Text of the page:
I don’t have the results back yet from yesterday’s stress test, but it wasn’t nearly as much of an ordeal as I remember from the last one. The treadmill about wore me out, but I could have gone on for a few minutes more. Last time, I thought I was going to collapse before the end of the test. I hope my ability to finish without losing every bit of my stamina suggests good news. I’d rather not have to deal with heart issues at the same time I’m dealing with lung issues. Of course, I don’t yet know what the lung issues are, at least not with certainty. The mass could be malignant or it could be benign. If benign, it could present enough of a problem that it would have to be removed in some fashion. I just don’t know. So, I’ll wait patiently and, in the interim, direct my attention elsewhere.
Where is a good target toward which I should aim my attention? How about my tendency to say “yes” when I should say “no?” I’m not sure why it’s so difficult for me to refuse to take on responsibilities. Perhaps it’s because the projects are interesting and I tell myself they will take up “just a little” of my time. Bottom line is this: I lie to myself, which causes my calendar to fill with intrusive, if not lengthy, commitments I decide I’d rather not have made (or, rather, I’d rather not have made on top of the other commitments I’ve made). To wit:
- Compiling and editing monthly 8 to 11 page church newsletter
- Serving as a member of the church long-range planning committee
- Accepting the role of vice chair of same committee
- Serving as a member of the Hot Springs Village history committee, charged with writing a 50-year history of the Village
- Accepting the role of acting chair of said committee, at least temporarily
- Serving as treasurer, apparently for the rest of time, for the writers’ club
- Serving as the de facto membership chair, communications chair, etc. of same club
By saying “yes” or, in some cases, not saying “no” to these commitments, I have effectively tied myself to the Village, almost literally. How can I leave for a road trip on a whim when I have a raft of time commitments or project responsibilities to fulfill? My wife warned me, after listening to my bitching about being tied to the calendar. But even then, I agreed to be in a play. Unfortunately (or fortunately, depending on outcome), I have to back out of the play due to potential medical issues.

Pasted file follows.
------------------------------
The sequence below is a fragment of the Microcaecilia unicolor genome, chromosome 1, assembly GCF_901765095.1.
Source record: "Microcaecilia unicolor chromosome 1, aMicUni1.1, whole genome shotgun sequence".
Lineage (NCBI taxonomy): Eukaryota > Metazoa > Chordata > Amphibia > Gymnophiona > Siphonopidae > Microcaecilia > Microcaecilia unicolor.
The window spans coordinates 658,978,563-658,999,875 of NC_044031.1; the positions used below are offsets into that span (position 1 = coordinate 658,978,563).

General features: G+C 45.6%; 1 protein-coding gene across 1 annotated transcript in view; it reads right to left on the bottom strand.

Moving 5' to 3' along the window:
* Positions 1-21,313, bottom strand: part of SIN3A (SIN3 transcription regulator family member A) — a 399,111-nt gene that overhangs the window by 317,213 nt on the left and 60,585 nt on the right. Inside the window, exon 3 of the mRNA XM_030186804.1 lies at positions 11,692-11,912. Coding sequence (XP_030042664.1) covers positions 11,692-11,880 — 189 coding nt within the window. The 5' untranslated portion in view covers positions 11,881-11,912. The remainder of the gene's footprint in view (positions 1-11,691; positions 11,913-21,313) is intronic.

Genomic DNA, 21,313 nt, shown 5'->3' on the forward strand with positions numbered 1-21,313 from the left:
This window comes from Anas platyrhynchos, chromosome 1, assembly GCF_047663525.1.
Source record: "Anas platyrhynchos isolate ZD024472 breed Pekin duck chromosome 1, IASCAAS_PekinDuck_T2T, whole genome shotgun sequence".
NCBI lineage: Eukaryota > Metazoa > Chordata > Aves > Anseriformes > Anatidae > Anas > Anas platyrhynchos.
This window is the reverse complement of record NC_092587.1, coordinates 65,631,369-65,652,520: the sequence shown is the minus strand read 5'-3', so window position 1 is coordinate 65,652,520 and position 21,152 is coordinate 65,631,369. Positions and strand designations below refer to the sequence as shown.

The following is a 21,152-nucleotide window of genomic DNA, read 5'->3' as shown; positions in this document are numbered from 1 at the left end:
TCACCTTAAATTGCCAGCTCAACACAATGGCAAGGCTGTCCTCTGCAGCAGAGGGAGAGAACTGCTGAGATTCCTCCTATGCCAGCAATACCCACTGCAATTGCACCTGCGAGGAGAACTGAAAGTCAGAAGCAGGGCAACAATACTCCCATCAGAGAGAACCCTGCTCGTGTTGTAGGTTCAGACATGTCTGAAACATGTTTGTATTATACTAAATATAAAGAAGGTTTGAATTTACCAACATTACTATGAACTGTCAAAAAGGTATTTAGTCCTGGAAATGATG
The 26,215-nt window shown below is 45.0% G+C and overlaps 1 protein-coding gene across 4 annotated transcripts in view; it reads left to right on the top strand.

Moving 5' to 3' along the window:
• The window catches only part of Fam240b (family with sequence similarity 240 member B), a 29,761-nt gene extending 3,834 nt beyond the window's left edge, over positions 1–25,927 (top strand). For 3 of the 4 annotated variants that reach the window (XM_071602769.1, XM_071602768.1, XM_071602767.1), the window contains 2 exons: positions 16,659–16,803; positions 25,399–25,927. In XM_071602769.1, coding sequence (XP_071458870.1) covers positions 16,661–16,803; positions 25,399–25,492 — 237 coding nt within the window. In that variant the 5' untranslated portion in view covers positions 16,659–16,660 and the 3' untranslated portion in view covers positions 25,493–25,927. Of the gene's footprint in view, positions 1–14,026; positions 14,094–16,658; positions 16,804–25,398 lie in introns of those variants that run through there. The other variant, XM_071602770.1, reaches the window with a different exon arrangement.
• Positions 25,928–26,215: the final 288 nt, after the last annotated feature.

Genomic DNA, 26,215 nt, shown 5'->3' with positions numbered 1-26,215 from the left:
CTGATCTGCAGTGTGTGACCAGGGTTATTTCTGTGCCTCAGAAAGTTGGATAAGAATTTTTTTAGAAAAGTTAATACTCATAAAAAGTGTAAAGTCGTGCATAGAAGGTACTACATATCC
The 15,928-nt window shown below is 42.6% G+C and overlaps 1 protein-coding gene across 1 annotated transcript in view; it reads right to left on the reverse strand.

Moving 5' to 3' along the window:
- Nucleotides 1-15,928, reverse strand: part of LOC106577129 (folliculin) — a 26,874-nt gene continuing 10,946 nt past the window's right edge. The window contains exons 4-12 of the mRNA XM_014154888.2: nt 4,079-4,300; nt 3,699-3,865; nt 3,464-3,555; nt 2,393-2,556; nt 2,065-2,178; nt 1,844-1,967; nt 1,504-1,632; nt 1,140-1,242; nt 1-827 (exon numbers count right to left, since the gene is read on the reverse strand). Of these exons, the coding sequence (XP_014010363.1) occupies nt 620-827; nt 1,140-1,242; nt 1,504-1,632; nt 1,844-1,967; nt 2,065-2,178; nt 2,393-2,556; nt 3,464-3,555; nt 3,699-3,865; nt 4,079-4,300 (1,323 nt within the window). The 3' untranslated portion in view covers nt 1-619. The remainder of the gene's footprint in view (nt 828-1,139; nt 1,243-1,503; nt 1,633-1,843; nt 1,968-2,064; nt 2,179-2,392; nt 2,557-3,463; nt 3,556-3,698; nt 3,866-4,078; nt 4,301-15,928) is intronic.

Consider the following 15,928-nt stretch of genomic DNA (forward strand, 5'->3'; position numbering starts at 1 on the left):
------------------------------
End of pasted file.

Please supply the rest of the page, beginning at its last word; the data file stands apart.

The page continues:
It occurs to me that the previous paragraphs paint the picture of a growling curmudgeon whose personality thrives on negativity and complaint. That is not exactly the image of the person I’d like to be. So, I’ll change my tune, as it were. I’ll turn my complaints on their head.
Though I’m inclined to say “no” to many requests as a means of keeping my calendar clear and my options open, I find myself saying “yes,” instead. In spite of acting in opposition to my inclinations, there are benefits in saying “yes.” For example, by so doing I force myself to better manage my time. In addition, my involvement with multiple activities and projects exposes me to people with whom I might not otherwise interact. Social interaction is a human need whose importance we cannot discount; we need to be with people. So, by taking on projects, I feed my need to be a social creature.
And, in spite of my disappointment at not being able to easily leave the Village on a whim, following through on my commitments teaches me patience, a virtue for which I am not especially well-known. By reducing the frequency of my “on a whim” road trips, I am effectively giving myself the opportunity to be that much more excited to take those few I am able to take.
Have I convinced myself? It’s hard to say. I feel a little like I’m being subjected to the words of a con artist. And not a particularly good one, at that. At the very least, I’ve successfully taken my mind off the fact that I don’t have the results of my stress test. Until now. Damn, I should have kept my fingers in their holsters and my mind on something else.
I just got a call from the hospital where I’ll have my PET scan tomorrow. The caller asked if I had any questions. I had several. She answered all of them. I remain not entirely sure having a PET scan will be a joyous experience, but I resign mysself to the fact that it will be done. I hope the scans do not reveal any “bright spots.” Bright spots on such scans, I understand, suggest bad things are happening to one’s body. And, after the scan, at some point, a biopsy of the mass in my right lung. None of this stuff is enticing.
I do recognize, though, that I can have all these tests done without worrying (for now, anyway) that medical bills will bankrupt me. A friend is not so fortunate. He does not have health insurance because it is far more expensive than he feels he can justify paying. He is forced to choose between spending many hundreds of dollars a month that he can’t depend on bringing in every month as a freelancer and risking a catastrophic illness or accident that could ruin him financially. Too many people face that ugly choice. It’s a choice that shouldn’t have to be made in this country. Any country. So I am lucky in the extreme.